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Gaslighting, Implicit Bias, & Higher-Order Evidence
In this paper, I explore a practical version of the skepticism-dogmatism debate. On the one hand, phenomena such as implicit bias put pressure on us to be skeptics about our beliefs. On the other hand, phenomena such as gaslighting put pressure on us to be dogmatists about our beliefs, to stick to our guns. This gives rise to a puzzle. Intuitively, we want to say that the person with implicit bias and the person who is gaslighted differ with respect to their epistemic status, yet things look the same on the inside to each of them. Thus, the internalist faces a problem in accounting for the epistemic differences between them. In contrast, although the externalist can account for an epistemic difference between the gaslighted woman and the man with implicit bias, the externalist still faces two objections, according to which externalism fails to offer a genuinely normative epistemology. First, it fails to capture the sense in which agents who ignore misleading higher-order evidence are blameworthy. Second, it fails to offer action-guiding norms. In response to the first objection, I reject the presupposition. I argue that to blame people like the gaslighted woman is to be an epistemic fetishist. In response to the second, I endorse an Epistemic Affirmative Action proposal. Ultimately, I think that phenomena such as gaslighting encourage us to rethink what it means for an epistemological theory to be normative.
I’ve presented this paper at the 2019 Eastern APA as a Symposium Session, 2018 IIFS-UNAM Graduate Philosophy Conference, and a Michigan Graduate Student Working Group. I am very grateful to my commentators—Arianna Falbo, José Navarro, and Ege Yumusak—and to audiences there. I am also very thankful to Sarah Moss, Dustin Locke, and Maria Lasonen-Aarnio for invaluable written feedback.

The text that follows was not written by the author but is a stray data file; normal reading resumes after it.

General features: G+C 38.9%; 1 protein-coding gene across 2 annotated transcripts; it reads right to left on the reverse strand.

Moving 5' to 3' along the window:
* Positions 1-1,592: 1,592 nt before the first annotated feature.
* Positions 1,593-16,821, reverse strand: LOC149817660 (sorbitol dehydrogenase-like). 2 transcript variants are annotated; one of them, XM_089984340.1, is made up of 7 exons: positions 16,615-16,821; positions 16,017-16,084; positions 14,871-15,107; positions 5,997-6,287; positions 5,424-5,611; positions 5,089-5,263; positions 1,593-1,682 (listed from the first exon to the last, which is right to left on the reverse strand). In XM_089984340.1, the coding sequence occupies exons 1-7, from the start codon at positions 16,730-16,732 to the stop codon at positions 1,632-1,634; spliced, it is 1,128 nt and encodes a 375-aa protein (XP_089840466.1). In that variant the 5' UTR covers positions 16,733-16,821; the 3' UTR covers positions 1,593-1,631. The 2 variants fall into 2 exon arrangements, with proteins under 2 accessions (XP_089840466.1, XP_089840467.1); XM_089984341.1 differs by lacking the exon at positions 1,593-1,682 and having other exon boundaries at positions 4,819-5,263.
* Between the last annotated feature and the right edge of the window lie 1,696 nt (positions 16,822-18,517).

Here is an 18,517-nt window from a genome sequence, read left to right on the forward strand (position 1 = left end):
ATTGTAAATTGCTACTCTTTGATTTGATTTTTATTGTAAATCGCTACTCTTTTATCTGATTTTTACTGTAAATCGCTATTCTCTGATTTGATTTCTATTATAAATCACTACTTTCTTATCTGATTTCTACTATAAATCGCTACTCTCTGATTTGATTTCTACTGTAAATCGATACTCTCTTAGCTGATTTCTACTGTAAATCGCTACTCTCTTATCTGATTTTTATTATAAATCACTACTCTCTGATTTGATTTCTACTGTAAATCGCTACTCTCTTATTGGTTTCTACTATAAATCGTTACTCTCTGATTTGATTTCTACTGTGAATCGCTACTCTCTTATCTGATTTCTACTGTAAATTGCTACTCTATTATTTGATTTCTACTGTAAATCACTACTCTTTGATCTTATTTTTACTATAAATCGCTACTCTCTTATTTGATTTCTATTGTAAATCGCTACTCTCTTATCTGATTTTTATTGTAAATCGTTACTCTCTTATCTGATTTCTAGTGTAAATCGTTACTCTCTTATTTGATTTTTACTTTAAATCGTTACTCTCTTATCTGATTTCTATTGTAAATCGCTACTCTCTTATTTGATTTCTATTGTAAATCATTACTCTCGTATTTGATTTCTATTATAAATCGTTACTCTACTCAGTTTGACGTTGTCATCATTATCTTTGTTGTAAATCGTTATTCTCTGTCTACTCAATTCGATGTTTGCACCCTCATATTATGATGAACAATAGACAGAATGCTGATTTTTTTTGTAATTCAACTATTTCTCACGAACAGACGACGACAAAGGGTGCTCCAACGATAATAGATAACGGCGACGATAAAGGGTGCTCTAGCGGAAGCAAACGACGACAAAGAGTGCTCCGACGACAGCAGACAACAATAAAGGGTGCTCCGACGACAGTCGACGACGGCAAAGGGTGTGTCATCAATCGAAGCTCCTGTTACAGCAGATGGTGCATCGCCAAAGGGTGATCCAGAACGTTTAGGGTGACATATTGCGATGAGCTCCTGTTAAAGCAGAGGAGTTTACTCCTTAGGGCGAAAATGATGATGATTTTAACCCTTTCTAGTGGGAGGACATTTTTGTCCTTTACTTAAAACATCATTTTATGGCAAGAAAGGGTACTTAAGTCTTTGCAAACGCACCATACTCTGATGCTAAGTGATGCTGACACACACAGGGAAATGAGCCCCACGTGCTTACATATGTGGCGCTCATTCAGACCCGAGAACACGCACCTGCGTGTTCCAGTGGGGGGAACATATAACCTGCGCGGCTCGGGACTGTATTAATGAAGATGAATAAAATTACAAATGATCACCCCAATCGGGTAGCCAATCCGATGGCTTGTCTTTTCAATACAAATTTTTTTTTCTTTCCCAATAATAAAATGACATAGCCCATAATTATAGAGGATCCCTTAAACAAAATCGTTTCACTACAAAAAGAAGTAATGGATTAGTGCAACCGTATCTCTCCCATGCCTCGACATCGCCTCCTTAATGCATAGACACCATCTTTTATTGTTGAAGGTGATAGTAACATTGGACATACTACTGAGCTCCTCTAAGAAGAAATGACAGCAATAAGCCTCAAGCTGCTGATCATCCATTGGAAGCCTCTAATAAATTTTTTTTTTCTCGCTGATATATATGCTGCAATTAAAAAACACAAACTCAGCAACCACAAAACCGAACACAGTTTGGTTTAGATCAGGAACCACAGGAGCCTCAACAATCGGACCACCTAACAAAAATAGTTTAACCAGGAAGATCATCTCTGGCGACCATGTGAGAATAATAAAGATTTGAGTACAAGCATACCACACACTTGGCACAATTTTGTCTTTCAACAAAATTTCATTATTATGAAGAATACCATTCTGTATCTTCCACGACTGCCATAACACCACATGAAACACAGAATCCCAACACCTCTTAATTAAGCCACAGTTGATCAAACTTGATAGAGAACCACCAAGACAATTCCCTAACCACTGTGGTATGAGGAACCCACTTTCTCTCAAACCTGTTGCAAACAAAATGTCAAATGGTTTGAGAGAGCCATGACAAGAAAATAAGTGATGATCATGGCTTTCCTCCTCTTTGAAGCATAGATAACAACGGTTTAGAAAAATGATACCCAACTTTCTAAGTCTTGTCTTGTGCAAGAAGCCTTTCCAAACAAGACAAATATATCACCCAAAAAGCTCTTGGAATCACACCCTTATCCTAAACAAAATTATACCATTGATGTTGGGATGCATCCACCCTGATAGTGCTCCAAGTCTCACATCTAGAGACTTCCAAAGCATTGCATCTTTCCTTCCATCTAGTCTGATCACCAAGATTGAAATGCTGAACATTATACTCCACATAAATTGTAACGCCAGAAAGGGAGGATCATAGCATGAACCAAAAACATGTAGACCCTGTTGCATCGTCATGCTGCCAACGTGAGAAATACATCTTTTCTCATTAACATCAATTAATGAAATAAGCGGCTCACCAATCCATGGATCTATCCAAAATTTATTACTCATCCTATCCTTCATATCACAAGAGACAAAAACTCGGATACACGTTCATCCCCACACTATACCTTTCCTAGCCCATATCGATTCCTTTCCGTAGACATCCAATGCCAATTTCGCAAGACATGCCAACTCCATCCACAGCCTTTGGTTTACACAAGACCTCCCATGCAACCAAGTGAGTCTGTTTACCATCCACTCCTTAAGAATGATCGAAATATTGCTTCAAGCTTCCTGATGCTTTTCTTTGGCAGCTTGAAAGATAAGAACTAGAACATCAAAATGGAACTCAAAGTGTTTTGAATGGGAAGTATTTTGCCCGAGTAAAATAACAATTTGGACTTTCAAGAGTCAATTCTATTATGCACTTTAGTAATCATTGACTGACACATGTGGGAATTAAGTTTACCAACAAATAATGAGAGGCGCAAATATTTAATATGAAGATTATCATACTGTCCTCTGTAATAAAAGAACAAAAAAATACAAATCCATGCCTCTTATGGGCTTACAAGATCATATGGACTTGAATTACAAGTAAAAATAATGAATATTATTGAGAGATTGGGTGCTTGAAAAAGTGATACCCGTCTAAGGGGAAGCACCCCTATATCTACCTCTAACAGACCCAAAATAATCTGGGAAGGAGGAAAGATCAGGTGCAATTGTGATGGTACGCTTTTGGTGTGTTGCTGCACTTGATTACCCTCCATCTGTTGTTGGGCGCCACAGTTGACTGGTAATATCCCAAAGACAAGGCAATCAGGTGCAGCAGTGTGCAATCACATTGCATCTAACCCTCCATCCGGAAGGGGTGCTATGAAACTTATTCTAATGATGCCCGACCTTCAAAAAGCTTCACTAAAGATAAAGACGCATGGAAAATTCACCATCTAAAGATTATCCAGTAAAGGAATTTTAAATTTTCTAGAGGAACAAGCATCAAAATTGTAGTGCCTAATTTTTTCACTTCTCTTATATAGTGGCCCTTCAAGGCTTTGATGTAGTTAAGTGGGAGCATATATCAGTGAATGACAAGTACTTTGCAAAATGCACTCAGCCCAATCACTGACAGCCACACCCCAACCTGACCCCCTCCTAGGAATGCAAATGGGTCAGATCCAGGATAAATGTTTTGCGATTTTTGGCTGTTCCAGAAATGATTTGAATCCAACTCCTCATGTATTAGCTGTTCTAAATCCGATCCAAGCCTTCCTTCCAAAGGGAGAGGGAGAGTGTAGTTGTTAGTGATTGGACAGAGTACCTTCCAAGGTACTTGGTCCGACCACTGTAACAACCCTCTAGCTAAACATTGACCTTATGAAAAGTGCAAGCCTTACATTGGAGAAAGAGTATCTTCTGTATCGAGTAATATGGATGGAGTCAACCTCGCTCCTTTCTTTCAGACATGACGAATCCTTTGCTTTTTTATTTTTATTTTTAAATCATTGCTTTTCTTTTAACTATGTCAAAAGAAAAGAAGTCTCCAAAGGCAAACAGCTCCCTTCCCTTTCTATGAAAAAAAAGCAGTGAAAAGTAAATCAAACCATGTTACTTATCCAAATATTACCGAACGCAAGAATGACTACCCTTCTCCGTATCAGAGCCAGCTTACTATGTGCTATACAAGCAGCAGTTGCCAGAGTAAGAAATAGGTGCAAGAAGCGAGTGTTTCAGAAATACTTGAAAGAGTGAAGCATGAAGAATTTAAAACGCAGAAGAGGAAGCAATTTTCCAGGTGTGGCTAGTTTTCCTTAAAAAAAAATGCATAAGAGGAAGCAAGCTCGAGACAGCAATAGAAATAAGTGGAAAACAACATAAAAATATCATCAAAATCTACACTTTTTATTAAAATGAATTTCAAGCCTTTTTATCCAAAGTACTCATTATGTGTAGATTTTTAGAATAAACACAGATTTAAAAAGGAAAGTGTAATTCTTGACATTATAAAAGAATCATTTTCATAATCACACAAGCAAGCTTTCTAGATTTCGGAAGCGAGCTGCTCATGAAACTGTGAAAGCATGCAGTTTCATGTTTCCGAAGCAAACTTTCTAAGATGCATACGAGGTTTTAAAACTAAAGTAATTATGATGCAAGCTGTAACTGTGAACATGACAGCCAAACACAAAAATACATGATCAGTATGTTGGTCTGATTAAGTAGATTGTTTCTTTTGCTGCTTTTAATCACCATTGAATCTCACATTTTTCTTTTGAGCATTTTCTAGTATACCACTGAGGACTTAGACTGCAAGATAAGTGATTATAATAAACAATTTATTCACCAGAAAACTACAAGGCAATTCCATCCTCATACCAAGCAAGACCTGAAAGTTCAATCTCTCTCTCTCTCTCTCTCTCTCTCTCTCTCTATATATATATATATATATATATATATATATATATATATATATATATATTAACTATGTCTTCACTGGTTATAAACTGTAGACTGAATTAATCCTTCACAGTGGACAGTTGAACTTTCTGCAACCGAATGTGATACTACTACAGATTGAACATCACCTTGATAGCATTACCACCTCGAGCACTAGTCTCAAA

Bad Sex & Consent
It is widely accepted that consent is a normative power. For instance, consent can make an impermissible act permissible. In the words of Heidi Hurd, it “turns a trespass into a dinner party… an invasion of privacy into an intimate moment.” In this paper, I argue against the assumption that consent has such robust powers for moral transformation. In particular, I argue that there is a wide range of sex that is impermissible and that deeply wrongs victims despite being consensual. Moreover, these cases are not limited to those where consent is vitiated by background conditions. For methodological reasons, I start by calling this category of consensual sex Bad Sex. I then distinguish subspecies of this category, including epistemically risky sex, trade-offs, and cases of interpersonal and social coercion where the coercion is insufficient for undermining consent. I offer diagnoses of these in terms of the background conditions being non-ideal, moral and epistemic blameworthiness, or both. I then make explicit the argument for a disjunctive account of the category of Bad Sex, on which the term can be ambiguous between blameworthy, non-ideal, and merely disappointing sex based on considerations such as hermeneutic injustice. I end by responding to an objection on which we should treat at least some subspecies of Bad Sex as rape. Though this alternative proposal is often motivated by ameliorative considerations, I argue that such considerations actually count against collapsing the categories of Bad Sex and Rape.